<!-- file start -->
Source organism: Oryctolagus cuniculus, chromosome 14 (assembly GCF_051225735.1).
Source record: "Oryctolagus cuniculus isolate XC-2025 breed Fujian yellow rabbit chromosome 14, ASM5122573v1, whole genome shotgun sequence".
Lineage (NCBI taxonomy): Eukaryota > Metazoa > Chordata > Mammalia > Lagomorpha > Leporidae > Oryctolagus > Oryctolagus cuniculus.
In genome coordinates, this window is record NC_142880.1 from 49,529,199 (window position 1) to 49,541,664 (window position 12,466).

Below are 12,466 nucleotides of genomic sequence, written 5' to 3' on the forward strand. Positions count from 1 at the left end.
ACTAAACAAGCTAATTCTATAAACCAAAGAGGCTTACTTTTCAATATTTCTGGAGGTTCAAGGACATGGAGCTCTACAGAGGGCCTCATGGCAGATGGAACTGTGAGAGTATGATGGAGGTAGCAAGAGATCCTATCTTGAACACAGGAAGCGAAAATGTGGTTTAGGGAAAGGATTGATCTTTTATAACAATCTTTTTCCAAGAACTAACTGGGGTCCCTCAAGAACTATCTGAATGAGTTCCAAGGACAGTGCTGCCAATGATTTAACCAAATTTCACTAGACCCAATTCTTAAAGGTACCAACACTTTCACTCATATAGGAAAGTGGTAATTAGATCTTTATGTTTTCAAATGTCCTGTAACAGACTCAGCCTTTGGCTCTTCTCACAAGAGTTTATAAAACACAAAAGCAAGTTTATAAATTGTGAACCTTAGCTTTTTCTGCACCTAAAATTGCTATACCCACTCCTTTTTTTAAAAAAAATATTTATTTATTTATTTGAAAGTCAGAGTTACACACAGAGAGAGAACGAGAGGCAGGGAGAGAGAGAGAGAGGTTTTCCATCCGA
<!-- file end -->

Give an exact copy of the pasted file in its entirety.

Source organism: Oryctolagus cuniculus, chromosome 14 (assembly GCF_051225735.1).
Source record: "Oryctolagus cuniculus isolate XC-2025 breed Fujian yellow rabbit chromosome 14, ASM5122573v1, whole genome shotgun sequence".
Lineage (NCBI taxonomy): Eukaryota > Metazoa > Chordata > Mammalia > Lagomorpha > Leporidae > Oryctolagus > Oryctolagus cuniculus.
In genome coordinates, this window is record NC_142880.1 from 49,529,199 (window position 1) to 49,541,664 (window position 12,466).

Below are 12,466 nucleotides of genomic sequence, written 5' to 3' on the forward strand. Positions count from 1 at the left end.
ACTAAACAAGCTAATTCTATAAACCAAAGAGGCTTACTTTTCAATATTTCTGGAGGTTCAAGGACATGGAGCTCTACAGAGGGCCTCATGGCAGATGGAACTGTGAGAGTATGATGGAGGTAGCAAGAGATCCTATCTTGAACACAGGAAGCGAAAATGTGGTTTAGGGAAAGGATTGATCTTTTATAACAATCTTTTTCCAAGAACTAACTGGGGTCCCTCAAGAACTATCTGAATGAGTTCCAAGGACAGTGCTGCCAATGATTTAACCAAATTTCACTAGACCCAATTCTTAAAGGTACCAACACTTTCACTCATATAGGAAAGTGGTAATTAGATCTTTATGTTTTCAAATGTCCTGTAACAGACTCAGCCTTTGGCTCTTCTCACAAGAGTTTATAAAACACAAAAGCAAGTTTATAAATTGTGAACCTTAGCTTTTTCTGCACCTAAAATTGCTATACCCACTCCTTTTTTTAAAAAAAATATTTATTTATTTATTTGAAAGTCAGAGTTACACACAGAGAGAGAACGAGAGGCAGGGAGAGAGAGAGAGAGGTTTTCCATCCGA